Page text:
The Office of Faculty Development

Course Mapping

Course Mapping is a strategy used by Kinesiology faculty member Dustin Bakkie to help keep students on track while providing clear expectations, due dates, and course structure in his courses.

View the presentation of the method(opens in new window).

What is a Course Map: A course map is a living document that supports the syllabus, but is more dynamic in its use. It is a document that students and the instructor can use day in and day out all semester.

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    Examine selected research on Course Mapping:

    Osueke, B., Mekonnen, B., & Stanton, J. D. (2018). How undergraduate science students use learning objectives to study. Journal of Microbiology & Biology Education19(2), 10-1128.

    Zhoc, K. C., Chung, T. S., & King, R. B. (2018). Emotional intelligence (EI) and self‐directed learning: Examining their relation and contribution to better student learning outcomes in higher education. British Educational Research Journal, 44(6), 982-1004.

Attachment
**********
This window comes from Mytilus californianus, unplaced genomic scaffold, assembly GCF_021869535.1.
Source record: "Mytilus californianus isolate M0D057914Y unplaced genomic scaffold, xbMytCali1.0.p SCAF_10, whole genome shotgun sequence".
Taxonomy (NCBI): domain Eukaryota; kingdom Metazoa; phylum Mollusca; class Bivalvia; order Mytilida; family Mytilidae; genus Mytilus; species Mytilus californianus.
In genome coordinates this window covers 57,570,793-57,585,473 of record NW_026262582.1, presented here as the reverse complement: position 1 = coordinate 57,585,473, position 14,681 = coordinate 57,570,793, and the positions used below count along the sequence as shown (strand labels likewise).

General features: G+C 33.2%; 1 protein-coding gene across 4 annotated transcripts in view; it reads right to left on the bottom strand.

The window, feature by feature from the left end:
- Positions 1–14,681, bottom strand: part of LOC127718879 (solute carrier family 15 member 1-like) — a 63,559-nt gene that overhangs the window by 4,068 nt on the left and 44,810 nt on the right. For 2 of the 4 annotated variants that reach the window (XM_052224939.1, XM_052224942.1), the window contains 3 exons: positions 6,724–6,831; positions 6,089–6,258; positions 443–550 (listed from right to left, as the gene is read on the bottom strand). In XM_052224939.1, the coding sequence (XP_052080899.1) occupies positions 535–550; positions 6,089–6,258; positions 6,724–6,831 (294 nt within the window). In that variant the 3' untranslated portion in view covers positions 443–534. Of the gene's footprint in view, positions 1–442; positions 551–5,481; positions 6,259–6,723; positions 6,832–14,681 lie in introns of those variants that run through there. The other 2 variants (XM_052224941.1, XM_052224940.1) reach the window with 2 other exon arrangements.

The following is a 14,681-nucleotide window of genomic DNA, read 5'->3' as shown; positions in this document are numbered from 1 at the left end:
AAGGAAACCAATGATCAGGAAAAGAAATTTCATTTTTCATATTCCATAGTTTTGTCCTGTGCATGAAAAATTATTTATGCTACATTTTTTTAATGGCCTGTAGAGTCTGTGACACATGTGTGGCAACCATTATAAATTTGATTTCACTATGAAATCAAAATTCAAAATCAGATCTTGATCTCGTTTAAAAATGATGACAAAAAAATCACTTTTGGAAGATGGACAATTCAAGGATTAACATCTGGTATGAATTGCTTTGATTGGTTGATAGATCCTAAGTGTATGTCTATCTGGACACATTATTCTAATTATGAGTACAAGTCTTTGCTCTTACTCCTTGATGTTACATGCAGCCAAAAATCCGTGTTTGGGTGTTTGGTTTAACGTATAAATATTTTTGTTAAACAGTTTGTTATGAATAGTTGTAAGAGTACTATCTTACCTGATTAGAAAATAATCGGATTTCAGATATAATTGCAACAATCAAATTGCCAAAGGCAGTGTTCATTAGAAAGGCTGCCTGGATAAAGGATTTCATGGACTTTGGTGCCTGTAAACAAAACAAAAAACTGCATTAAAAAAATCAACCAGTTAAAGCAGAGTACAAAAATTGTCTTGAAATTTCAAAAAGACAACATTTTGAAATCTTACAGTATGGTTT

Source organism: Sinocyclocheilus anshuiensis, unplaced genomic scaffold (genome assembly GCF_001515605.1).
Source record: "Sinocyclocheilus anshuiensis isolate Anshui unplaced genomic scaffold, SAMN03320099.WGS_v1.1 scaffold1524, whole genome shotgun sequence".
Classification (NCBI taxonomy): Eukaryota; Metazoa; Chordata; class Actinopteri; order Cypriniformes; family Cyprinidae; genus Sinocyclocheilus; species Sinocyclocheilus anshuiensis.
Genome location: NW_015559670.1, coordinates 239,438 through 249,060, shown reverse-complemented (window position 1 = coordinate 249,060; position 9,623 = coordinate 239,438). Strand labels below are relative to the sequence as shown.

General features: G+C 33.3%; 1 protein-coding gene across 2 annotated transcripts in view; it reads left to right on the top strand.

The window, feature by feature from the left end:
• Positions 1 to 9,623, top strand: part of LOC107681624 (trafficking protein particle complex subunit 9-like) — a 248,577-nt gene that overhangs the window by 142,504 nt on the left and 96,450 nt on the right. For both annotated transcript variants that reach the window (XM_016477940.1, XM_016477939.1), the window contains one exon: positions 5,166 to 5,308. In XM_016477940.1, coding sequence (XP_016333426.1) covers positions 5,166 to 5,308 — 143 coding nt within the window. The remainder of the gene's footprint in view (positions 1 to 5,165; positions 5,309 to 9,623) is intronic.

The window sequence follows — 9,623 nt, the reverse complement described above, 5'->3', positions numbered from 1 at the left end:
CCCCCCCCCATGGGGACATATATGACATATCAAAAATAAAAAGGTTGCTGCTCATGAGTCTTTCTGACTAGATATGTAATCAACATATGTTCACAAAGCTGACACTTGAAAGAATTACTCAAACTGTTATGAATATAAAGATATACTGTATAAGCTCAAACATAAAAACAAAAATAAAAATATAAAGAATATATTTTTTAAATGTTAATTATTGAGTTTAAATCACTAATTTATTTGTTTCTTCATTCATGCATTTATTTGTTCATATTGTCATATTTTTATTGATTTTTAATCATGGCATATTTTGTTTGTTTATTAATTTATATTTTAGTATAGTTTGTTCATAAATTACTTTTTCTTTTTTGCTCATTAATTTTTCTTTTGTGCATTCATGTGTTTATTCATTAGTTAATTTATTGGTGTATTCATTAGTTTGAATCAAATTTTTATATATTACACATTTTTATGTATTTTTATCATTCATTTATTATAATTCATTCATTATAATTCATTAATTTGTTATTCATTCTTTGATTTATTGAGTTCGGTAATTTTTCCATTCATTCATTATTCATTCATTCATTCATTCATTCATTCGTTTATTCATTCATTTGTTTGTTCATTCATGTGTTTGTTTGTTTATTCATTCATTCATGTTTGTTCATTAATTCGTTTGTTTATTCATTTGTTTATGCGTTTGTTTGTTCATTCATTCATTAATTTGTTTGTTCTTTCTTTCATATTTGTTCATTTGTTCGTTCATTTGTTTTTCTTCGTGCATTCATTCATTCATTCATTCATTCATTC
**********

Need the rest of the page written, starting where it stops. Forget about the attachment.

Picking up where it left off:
Ludvik, M. J. B. (Ed.). (2023). The neuroscience of learning and development: Enhancing creativity, compassion, critical thinking, and peace in higher education. Project Museum in new window)

    Nilson, L. B. (2016). Creating Self-Regulated Learners: Strategies to Strengthen Students' Self-Awareness and Learning Skills.


    Ready to apply Content Mapping to your teaching? Here are some ideas and strategies to get you started:

    There are four steps to creating an effective course map. Click here (Google Sheet) for a template you can use to design your own.

    Step 1: Ensure you have clear Student Learning Objectives that you can tie all the content back to.

    Step 2: Identify your High Impact practices and what activities/assignments you will be including in your curriculum and why you are including them.

    Step 3: Determine a Weekly Rhythm by deciding what a typical week and weekly routine will look like in your classroom. 

    Step 4: Develop a course map outlining each week’s content and expectations. Provide this map to your students. This map will be more detailed than the syllabus.